Landscape-scale characteristics of forest tornado damage in mountainous terrain
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Landscape patterns created by natural disturbance such as windstorms can affect forest regeneration, carbon cycling, and other ecological processes.
We develop a method for remotely measuring tornado damage severity and describe landscape-scale patterns of tornado damage. We examine the extent and distribution of damage severity and gaps created by tornadoes, and examine how topographic variation can influence tornado damage severity.
Focusing on two April 2011 tornadoes that struck the Chattahoochee National Forest (CNF) in Georgia and the Great Smoky Mountains (GSM) in Tennessee, we used supervised classification of aerial photographs to map damage severity. We report the extent and distribution of damage severity from each track and characterize patterns of damage using FragStats. Using topographic overlays, we test hypotheses regarding how physiographic features such as valleys and ridges affect tornado damage severity.
Tornado damage severity estimates were significantly correlated with ground-truth measurements. The 64-km CNF track damaged 1712 ha (>25 % severity), while the 26-km GSM track damaged 1407 ha. Tornado damage severity was extremely variable and frequency of gap sizes drastically decreased with size, with many small gaps and few very large gaps, consistent with other types of wind damage. Damage severity declined as tornadoes ascended ridges and increased as they descended ridges. This effect was more consistent on shallow slopes relative to steeper slopes.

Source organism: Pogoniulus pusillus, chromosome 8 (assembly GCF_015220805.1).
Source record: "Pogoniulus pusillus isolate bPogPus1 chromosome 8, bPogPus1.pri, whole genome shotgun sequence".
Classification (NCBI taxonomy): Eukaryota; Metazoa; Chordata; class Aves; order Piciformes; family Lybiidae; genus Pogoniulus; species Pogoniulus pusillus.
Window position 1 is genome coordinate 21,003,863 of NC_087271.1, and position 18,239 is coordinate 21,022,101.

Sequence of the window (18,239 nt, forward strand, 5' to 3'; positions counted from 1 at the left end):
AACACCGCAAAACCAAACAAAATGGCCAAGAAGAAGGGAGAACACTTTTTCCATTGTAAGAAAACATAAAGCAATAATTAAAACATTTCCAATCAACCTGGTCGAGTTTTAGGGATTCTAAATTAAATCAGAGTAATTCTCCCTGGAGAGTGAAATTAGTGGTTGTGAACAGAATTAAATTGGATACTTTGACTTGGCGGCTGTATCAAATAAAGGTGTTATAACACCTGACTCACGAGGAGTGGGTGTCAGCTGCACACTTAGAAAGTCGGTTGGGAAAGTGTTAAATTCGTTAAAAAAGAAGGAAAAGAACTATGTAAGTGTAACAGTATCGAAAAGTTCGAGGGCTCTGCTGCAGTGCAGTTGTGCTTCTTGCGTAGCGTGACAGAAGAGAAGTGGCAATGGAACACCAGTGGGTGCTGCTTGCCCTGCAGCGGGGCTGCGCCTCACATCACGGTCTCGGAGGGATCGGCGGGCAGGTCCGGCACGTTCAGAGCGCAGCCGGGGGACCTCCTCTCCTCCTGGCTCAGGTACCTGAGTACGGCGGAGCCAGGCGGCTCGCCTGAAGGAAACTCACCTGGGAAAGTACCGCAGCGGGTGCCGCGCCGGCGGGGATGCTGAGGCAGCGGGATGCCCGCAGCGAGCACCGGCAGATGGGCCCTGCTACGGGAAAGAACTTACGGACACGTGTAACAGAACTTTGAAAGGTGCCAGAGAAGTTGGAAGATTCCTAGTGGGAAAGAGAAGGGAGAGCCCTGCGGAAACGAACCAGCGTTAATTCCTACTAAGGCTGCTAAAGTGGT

This study outlines an objective methodology for remotely characterizing tornado damage severity. The results from this study fill an important gap in ecological understanding of the spatial components of the forest tornado disturbance regime.
KeywordsBlowdown Disturbance Landscape pattern Remote sensing Topography Tornado damage
The authors would like to thank Paul Super, Tom Troutman, and the staff of Great Smoky Mountains National Park for their support and cooperation and all who participated in fieldwork including Michael Bailey, Meredith Barrett, Patrick Johnson, Sophia Kim, Uma Nagendra, Nick Richwagen, Luke Snyder, and Andrei Stanescu. We also thank Daniel Markewitz, Richard Lankau, Joseph O’Brien, and three anonymous reviewers for their helpful comments on the manuscript. This study was made possible by grants from the National Park Service’s Climate Change Youth Initiative and the University of Georgia, Department of Plant Biology, and by grants from the National Science Foundation in Ecology (DEB1143511) and Meteorology (AGS1141926).
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